Transplanted Avocado Tree Is Dying?

About a month ago I moved my young, 4 year old, avocado tree because there wasn't enough space for it to grow. It was thriving and looked very happy. I was watering it daily. It was moved from the north to the south side of the house. Before it was moved it was in the shade of a large tree with direct sun in the morning and late afternoon. Now it has sun from mid-morning until dusk. The day after it was transplanted was very sunny and windy, and all of the leaves turned brown. I've been covering it with a sun shade, protecting it from the wind, and keeping it wet. There is still some green at the ends of the branches. I've cut off the dead branch tips. Should I cut off the dead leaves, or leave them, and how much should I water it? I live in Baja California where the humidity is often around 30%, and the north winds can get up to 20-30mph in the winter. Any help and suggestions would be greatly appreciated! It was doing so well where it was, but it didn't have enough room to grow.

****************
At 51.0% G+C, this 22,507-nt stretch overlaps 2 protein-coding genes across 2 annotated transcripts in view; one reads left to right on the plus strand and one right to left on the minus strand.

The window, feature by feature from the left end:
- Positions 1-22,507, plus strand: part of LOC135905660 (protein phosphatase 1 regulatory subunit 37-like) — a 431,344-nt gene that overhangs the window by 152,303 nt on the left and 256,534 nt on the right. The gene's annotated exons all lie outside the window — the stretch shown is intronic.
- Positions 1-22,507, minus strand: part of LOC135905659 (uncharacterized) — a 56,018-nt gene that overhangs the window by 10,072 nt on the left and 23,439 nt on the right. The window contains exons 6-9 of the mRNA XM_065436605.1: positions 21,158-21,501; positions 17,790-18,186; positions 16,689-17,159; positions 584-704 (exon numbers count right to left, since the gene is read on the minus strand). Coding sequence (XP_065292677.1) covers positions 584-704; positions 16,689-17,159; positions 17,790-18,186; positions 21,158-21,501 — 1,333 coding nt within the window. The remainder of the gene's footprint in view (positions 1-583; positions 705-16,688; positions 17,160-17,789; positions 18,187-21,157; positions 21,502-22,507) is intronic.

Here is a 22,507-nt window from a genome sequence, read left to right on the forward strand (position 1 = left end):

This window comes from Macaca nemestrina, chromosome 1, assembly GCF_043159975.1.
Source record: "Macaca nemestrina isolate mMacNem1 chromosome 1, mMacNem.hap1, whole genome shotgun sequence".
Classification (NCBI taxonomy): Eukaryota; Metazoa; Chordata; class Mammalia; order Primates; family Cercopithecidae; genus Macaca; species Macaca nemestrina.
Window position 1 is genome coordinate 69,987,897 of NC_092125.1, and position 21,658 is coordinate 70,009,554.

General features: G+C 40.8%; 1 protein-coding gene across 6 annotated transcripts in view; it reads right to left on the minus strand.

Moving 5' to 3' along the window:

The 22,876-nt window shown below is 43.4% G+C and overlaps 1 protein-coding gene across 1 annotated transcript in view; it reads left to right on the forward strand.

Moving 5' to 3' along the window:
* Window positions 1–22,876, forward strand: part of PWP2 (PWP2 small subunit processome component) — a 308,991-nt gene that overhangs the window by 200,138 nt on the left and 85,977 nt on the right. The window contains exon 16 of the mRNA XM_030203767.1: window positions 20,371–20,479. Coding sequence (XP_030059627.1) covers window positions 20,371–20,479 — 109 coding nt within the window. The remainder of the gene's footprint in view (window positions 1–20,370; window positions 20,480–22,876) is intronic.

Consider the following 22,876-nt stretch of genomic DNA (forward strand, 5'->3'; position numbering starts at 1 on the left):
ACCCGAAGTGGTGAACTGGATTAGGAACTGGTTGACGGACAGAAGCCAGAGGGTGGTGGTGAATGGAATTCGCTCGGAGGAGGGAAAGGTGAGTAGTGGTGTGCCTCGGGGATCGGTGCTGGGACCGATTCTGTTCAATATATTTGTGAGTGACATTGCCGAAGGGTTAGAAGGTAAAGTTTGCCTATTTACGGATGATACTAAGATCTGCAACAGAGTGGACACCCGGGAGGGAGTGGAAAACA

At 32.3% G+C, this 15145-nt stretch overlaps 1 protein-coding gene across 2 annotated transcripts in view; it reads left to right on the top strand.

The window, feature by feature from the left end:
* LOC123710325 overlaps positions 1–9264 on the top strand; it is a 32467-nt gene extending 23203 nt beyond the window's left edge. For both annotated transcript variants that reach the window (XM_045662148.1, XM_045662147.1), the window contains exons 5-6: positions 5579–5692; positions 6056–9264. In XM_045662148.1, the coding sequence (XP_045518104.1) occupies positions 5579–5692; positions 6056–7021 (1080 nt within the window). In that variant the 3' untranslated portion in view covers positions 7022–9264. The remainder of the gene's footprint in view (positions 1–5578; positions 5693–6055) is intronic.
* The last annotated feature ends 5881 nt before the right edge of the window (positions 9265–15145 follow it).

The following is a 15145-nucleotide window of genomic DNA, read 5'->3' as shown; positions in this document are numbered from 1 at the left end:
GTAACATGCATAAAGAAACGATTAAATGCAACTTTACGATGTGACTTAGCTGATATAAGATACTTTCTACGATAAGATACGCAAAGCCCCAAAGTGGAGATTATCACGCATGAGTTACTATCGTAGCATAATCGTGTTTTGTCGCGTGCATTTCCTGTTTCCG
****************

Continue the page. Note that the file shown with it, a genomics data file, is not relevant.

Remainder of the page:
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January 7, 20180 found this helpful
Best Answer

You may be watering too much, and the roots are rotting. Water less often, but mulch the plant.

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January 8, 20180 found this helpful
Best Answer

This is an issue when you move larger trees from one location to another. Some of the roots get damaged during the move and the tree goes into shock.

Normally, if you want to move a tree like this the leaves will die. You'll need to cut the tree back and remove the rest of the leaves from the tree. Add some good fertilizer to your soil and stop watering it so often. You have to give the tree a chance to grow and overcome the shock. You are only adding to the shock of the tree this way.

This might take up to 3 months before you see new growth on the tree. However, if the tree is healthy, the new growth could come sooner. Don't worry about the sun, the tree needs sun to grow and no need to shade the tree or cover it up. Let it adapt to the new location on it's own.

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